Emirati designer Khalid Shafar has unveiled his latest interactive publication installation called The Nomad at this year’s Shubbak Festival, London’s largest biennial festival of contemporary Arab arts and culture.
The installation will later be moved as part of Dubai Design Week which will be held for the first time in October this year.
In an interview with the Abu Dhabi Music & Arts Foundation (ADMAF), Shafar explains his concept for The Nomad as well as his future plans for the installation.
From where did the concept for The Nomad originate?
It actually came from another project – a collaboration with the American Hardwood Export Council. We were planning to use a new product, thermally modified ash, in an outdoor project. I came up with 2 or 3 proposals, one of which was The Nomad. But we actually went with a different idea (The CITY’s Bench in D3, Dubai Design District) so we put The Nomad on hold.
It came up again in conversation with Shubbak’s Artistic Director Eckhard Thiemann in November when he came to deliver a training session for the ADMAF/British Council’s Cultural Excellence Fellowship programme. When he saw the drawings, he immediately thought it could work within Shubbak’s theme for 2015 (Art in the Public Realm) which examines how London is host to cultural diasporas who have sought refuge over the centuries.
What does presenting your work abroad mean to you?
I have exhibited in most major European cities but with my own product designs. This is my first international platform for an interactive design – my first public space installation. It’s very prestigious to have the premiere of The Nomad in a city like London and in a relevant context such as Shubbak. It is one of their key projects and they have secured a great location for its presentation.
Describe The Nomad?
By studying and looking at old and new architecture around Dubai, it’s clear that the fight for modernity and stylish living did not mean an avoidance of the past, rather an integration of it. A great deal of new architecture has been inspired by old masterpieces and takes shapes from old features such as wind towers and small caved windows. Through this installation, I wanted to share my observations and reactions towards this study and contribute to a new approach to UAE architecture.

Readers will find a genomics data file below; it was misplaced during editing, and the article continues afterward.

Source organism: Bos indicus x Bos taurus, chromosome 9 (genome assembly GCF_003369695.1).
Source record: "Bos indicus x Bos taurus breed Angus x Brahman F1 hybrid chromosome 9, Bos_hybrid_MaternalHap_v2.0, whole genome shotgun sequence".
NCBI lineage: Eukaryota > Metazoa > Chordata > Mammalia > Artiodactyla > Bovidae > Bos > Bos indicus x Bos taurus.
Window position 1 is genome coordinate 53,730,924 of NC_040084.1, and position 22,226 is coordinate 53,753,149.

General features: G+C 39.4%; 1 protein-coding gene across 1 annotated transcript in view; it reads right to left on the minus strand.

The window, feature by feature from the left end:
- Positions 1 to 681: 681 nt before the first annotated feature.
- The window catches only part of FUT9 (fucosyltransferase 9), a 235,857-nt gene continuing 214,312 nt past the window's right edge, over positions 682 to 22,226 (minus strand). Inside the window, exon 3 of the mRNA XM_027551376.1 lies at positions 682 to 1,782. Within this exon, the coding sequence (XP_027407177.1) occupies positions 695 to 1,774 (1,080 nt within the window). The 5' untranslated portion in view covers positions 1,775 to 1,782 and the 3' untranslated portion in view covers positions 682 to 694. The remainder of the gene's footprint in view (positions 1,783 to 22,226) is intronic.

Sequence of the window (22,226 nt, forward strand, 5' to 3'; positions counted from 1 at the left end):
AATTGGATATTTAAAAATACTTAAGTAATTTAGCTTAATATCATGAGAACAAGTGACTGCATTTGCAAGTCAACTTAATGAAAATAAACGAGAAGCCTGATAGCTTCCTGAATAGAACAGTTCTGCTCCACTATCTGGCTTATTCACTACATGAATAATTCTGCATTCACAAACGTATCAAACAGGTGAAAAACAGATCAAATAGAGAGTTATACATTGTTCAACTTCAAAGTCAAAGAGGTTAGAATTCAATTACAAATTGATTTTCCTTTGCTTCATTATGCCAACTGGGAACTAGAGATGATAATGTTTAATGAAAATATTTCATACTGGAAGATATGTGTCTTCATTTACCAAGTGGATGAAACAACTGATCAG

The concept brings historical architecture and the traditional material of arish (palm fronds), rethinking it into a format for the 21st century – a ‘reappropriation’ as it were. The Nomad is made from my preferred material, wood (African Teak). It’s freestanding and a huge structure. From an engineering perspective, we are counting on each part to hold everything together; the force of the structure being divided equally. We have had to go through several procedures for the London presentation, including risk assessment as well as health and safety. It’s a lot of pressure but I’m really looking forward to it coming together.
The other projects in Shubbak are ‘public art’ where people may interact visually and emotionally. However The Nomad may appear as sculpture from the outside, people can also nap, eat, drink and meet inside it. It goes beyond the standard functionality of an interactive public art piece.
There will be a talk about The Nomad at Asia House on 20 July with Sandra Piesik. Why did you choose Sandra to join you?
Sandra is the author of ‘Arish: Palm-Leaf Architecture’, which explores the indigenous building and craft tradition of the UAE and wider region. This book was so important during my research for The Nomad. It helped me really understand how Arish was used and built, and the difference between summer and winter houses. Her research and experience would therefore bring added value to the talk.
What next for The Nomad after Shubbak?
It will be launched again at Dubai Design District (d3) at the end of October 2015. And then in April 2016, it will be moved to the UAE capital for the duration of the Abu Dhabi Festival
Is The Nomad a one-off or do you think your exploration could lead further?
The works I’ve presented in the UAE so far have been more of non-functional design installations – art projects that have been interactive but not to the extent of The Nomad.
I’m interested in developing my thinking around outdoor, public space installations, so, hopefully, The Nomad is just the beginning.
You see, you’re building a structure that people could actually stay in, so it would be interesting to take this investigation further. It could become a series of shelters in rural areas as part of a wider CSR project, perhaps.
The space, the event and the exposure will definitely lead to other works. This is what I want to do both in terms of product and in terms of art.